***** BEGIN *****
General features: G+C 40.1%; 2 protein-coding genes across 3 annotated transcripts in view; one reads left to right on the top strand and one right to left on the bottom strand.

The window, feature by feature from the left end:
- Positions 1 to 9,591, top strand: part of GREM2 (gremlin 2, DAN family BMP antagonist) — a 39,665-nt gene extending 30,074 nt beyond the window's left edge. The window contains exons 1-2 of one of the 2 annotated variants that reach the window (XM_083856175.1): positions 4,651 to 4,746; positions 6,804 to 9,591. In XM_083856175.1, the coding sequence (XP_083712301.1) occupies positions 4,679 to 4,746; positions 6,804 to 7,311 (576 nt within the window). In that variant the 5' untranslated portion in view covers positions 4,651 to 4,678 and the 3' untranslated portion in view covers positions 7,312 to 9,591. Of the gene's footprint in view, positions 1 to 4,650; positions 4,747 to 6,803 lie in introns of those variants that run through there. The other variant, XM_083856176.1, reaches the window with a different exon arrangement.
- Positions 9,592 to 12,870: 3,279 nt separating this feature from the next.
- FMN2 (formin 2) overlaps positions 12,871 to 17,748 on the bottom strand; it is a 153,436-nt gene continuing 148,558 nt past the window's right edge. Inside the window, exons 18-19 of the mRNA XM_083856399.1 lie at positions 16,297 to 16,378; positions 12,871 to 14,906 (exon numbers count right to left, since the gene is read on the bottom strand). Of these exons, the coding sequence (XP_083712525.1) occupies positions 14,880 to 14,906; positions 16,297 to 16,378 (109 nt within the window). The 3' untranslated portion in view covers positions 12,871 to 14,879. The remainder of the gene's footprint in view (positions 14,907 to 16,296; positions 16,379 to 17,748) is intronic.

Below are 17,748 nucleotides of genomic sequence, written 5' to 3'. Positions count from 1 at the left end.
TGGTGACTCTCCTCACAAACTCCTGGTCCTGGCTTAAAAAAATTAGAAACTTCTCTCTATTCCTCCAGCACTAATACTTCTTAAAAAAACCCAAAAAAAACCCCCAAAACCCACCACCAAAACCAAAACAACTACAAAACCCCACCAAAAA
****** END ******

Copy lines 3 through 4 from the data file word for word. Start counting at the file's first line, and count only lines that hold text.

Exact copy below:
- Positions 1 to 9,591, top strand: part of GREM2 (gremlin 2, DAN family BMP antagonist) — a 39,665-nt gene extending 30,074 nt beyond the window's left edge. The window contains exons 1-2 of one of the 2 annotated variants that reach the window (XM_083856175.1): positions 4,651 to 4,746; positions 6,804 to 9,591. In XM_083856175.1, the coding sequence (XP_083712301.1) occupies positions 4,679 to 4,746; positions 6,804 to 7,311 (576 nt within the window). In that variant the 5' untranslated portion in view covers positions 4,651 to 4,678 and the 3' untranslated portion in view covers positions 7,312 to 9,591. Of the gene's footprint in view, positions 1 to 4,650; positions 4,747 to 6,803 lie in introns of those variants that run through there. The other variant, XM_083856176.1, reaches the window with a different exon arrangement.
- Positions 9,592 to 12,870: 3,279 nt separating this feature from the next.